Refugees, 2018

People often ask about the refugees passing through Sicily.  Yes, indeed, tens of thousands have landed in Sicily, with numbers peaking in 2014, dropping for a while in 2015, as more traffic shifted to Greece, numbers again increasing (2016), then dropping again as EU efforts on several levels are slowing the demand (2017), even though death rates in the crossing have risen (up to 2.3%).  Across the developed world, attitudes are hardening against migrants, even as it has been beautiful to see how individuals and private organizations have responded to the plight of these desperate people.  The UNHCR as well is to be applauded.  And supported. 

What does this have to do with you, the visitor?  Nothing, unless you want to help. Refugees are rescued from their leaky boats, documented and housed, quietly, out of the way, such as a visitor would hardly notice.  Most of them move quickly through Italy, hoping for residence in northern Europe.  

In the course of your tour with us, we will, of course, will talk about this situation from our perspective as Sicily residents; we who are local might recognize who on the street might or might not be a refugee.  You could get closer to it if you want; you might be lucky enough to speak with a refugee met on the street. Many speak English; all have personal and often harrowing stories to tell.

Refugees?

People often ask about the refugees passing through Sicily.  Yes, indeed, tens of thousands have landed in Sicily, with numbers peaking in 2014, dropping for a while in 2015, as more traffic shifted to Greece, then again numbers again increasing this year (2106).  It has been beautiful to see how individuals and private organizations have responded to the plight of these desperate people.  The UNHCR as well is to be applauded.  And supported.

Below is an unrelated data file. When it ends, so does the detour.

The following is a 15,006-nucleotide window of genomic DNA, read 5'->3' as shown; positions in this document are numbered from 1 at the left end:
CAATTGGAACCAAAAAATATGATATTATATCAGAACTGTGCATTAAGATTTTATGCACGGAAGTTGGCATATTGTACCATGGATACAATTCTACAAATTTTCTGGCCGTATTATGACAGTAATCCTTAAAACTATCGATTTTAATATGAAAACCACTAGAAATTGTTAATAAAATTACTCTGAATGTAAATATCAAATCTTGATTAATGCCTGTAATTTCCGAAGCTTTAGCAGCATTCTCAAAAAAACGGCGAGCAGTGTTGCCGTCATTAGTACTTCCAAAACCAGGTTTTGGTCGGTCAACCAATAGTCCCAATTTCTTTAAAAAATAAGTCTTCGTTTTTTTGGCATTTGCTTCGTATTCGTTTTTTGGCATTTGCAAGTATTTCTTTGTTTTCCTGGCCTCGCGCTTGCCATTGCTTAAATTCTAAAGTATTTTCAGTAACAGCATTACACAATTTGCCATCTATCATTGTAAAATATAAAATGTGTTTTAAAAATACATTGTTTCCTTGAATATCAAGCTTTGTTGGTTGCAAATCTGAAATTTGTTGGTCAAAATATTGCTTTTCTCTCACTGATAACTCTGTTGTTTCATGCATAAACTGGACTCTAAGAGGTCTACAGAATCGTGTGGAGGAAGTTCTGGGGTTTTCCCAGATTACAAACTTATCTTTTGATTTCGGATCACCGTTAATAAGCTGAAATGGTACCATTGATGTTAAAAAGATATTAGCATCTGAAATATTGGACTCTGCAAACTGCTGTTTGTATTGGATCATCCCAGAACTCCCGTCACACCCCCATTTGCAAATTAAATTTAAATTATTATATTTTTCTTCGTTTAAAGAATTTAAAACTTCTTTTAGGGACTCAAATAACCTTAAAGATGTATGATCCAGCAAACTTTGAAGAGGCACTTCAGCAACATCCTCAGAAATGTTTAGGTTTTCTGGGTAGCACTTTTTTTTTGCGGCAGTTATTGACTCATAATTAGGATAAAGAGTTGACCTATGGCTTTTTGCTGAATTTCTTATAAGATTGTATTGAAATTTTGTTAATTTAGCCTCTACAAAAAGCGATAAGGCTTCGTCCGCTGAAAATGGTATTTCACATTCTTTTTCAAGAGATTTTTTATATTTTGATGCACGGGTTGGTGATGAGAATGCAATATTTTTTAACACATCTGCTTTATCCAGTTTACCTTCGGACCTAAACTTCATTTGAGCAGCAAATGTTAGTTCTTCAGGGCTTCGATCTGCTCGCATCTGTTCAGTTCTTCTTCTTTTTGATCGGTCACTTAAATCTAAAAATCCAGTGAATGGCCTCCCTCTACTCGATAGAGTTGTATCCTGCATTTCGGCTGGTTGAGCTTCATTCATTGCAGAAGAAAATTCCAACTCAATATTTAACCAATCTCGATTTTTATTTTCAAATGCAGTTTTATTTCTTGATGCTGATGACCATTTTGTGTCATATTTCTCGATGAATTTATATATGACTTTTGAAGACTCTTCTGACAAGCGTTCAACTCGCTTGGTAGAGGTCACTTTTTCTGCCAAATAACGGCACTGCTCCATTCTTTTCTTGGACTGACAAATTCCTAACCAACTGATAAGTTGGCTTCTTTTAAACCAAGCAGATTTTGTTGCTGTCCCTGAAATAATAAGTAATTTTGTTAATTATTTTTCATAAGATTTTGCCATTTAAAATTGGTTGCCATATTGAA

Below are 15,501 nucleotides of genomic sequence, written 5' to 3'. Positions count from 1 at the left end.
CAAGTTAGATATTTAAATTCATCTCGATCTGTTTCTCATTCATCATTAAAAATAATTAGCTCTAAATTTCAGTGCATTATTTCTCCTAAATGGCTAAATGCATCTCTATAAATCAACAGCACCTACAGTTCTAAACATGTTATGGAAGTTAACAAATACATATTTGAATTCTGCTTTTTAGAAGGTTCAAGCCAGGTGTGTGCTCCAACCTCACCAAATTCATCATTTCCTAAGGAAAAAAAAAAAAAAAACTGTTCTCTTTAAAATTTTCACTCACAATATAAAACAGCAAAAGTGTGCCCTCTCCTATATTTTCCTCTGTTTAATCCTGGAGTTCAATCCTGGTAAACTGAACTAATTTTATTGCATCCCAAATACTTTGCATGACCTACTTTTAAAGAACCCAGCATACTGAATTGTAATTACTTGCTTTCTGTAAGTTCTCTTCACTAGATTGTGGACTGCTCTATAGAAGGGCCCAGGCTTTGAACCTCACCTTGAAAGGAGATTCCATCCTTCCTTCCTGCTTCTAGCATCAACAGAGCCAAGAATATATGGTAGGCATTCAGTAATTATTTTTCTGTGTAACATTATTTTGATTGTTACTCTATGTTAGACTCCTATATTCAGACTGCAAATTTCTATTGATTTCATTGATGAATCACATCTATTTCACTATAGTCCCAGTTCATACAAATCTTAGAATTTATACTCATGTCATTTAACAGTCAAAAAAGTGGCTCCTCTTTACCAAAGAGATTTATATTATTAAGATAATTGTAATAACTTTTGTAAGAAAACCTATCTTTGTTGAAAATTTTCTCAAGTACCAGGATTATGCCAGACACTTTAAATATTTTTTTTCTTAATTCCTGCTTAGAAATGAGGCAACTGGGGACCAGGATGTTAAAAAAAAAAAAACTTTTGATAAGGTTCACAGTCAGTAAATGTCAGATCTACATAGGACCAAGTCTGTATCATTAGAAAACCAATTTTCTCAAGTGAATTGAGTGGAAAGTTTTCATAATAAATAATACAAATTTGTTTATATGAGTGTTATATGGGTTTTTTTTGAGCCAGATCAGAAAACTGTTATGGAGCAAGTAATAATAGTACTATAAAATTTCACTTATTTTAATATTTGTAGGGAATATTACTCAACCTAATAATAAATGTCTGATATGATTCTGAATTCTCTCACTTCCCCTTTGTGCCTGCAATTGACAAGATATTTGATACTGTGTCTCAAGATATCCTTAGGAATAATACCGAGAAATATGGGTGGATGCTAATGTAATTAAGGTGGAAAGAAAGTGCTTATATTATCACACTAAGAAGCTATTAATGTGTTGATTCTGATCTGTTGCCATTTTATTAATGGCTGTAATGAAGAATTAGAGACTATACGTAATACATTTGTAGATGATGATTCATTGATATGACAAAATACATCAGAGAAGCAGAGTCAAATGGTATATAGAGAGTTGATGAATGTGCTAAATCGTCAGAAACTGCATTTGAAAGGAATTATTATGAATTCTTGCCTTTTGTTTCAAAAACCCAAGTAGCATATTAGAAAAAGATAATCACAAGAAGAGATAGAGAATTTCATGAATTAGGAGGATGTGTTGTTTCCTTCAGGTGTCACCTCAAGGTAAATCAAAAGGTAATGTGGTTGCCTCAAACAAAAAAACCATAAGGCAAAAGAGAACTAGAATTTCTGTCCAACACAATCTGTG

What does this have to do with you, the visitor?  Nothing, unless you want to help. Refugees are rescued from their leaky boats, documented and housed, quietly, such as a visitor would hardly notice.  Most of them move quickly through Italy, hoping for residence in northern Europe.  

In the course of your tour with us, we will, of course, will talk about this situation as an aspect of modern Sicily from our perspective as Sicily residents; we might recognize who on the street might or might not be a refugee.  You could get closer to it if you want; you might be lucky enough to speak with a refugee met on the street. Many speak English; all have personal and often harrowing stories to tell.